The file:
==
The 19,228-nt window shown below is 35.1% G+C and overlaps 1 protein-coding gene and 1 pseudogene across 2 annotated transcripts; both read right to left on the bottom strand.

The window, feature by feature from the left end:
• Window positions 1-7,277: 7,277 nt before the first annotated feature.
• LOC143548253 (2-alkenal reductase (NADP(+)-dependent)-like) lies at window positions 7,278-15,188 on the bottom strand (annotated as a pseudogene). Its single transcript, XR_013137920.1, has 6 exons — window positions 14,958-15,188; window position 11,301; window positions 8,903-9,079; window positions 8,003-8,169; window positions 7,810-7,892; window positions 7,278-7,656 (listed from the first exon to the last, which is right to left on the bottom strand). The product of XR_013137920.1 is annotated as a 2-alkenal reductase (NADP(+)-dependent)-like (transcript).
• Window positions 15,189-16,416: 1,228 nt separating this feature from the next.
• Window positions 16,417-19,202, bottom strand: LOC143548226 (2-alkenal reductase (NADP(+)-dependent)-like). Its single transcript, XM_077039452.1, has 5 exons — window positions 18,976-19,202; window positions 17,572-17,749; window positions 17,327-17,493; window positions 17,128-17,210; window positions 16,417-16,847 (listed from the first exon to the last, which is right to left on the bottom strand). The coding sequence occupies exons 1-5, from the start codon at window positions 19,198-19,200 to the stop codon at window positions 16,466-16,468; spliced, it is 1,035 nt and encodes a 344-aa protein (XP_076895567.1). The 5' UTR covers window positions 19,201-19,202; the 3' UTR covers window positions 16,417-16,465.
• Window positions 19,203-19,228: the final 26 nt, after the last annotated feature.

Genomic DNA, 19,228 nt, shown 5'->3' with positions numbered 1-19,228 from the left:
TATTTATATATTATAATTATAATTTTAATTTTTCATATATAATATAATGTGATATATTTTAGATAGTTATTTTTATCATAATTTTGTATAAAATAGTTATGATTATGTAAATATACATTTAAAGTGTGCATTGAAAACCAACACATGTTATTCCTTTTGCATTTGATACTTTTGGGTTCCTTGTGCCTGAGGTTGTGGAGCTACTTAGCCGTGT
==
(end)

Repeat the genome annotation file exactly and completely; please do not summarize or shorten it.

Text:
The 19,228-nt window shown below is 35.1% G+C and overlaps 1 protein-coding gene and 1 pseudogene across 2 annotated transcripts; both read right to left on the bottom strand.

The window, feature by feature from the left end:
• Window positions 1-7,277: 7,277 nt before the first annotated feature.
• LOC143548253 (2-alkenal reductase (NADP(+)-dependent)-like) lies at window positions 7,278-15,188 on the bottom strand (annotated as a pseudogene). Its single transcript, XR_013137920.1, has 6 exons — window positions 14,958-15,188; window position 11,301; window positions 8,903-9,079; window positions 8,003-8,169; window positions 7,810-7,892; window positions 7,278-7,656 (listed from the first exon to the last, which is right to left on the bottom strand). The product of XR_013137920.1 is annotated as a 2-alkenal reductase (NADP(+)-dependent)-like (transcript).
• Window positions 15,189-16,416: 1,228 nt separating this feature from the next.
• Window positions 16,417-19,202, bottom strand: LOC143548226 (2-alkenal reductase (NADP(+)-dependent)-like). Its single transcript, XM_077039452.1, has 5 exons — window positions 18,976-19,202; window positions 17,572-17,749; window positions 17,327-17,493; window positions 17,128-17,210; window positions 16,417-16,847 (listed from the first exon to the last, which is right to left on the bottom strand). The coding sequence occupies exons 1-5, from the start codon at window positions 19,198-19,200 to the stop codon at window positions 16,466-16,468; spliced, it is 1,035 nt and encodes a 344-aa protein (XP_076895567.1). The 5' UTR covers window positions 19,201-19,202; the 3' UTR covers window positions 16,417-16,465.
• Window positions 19,203-19,228: the final 26 nt, after the last annotated feature.

Genomic DNA, 19,228 nt, shown 5'->3' with positions numbered 1-19,228 from the left:
TATTTATATATTATAATTATAATTTTAATTTTTCATATATAATATAATGTGATATATTTTAGATAGTTATTTTTATCATAATTTTGTATAAAATAGTTATGATTATGTAAATATACATTTAAAGTGTGCATTGAAAACCAACACATGTTATTCCTTTTGCATTTGATACTTTTGGGTTCCTTGTGCCTGAGGTTGTGGAGCTACTTAGCCGTGT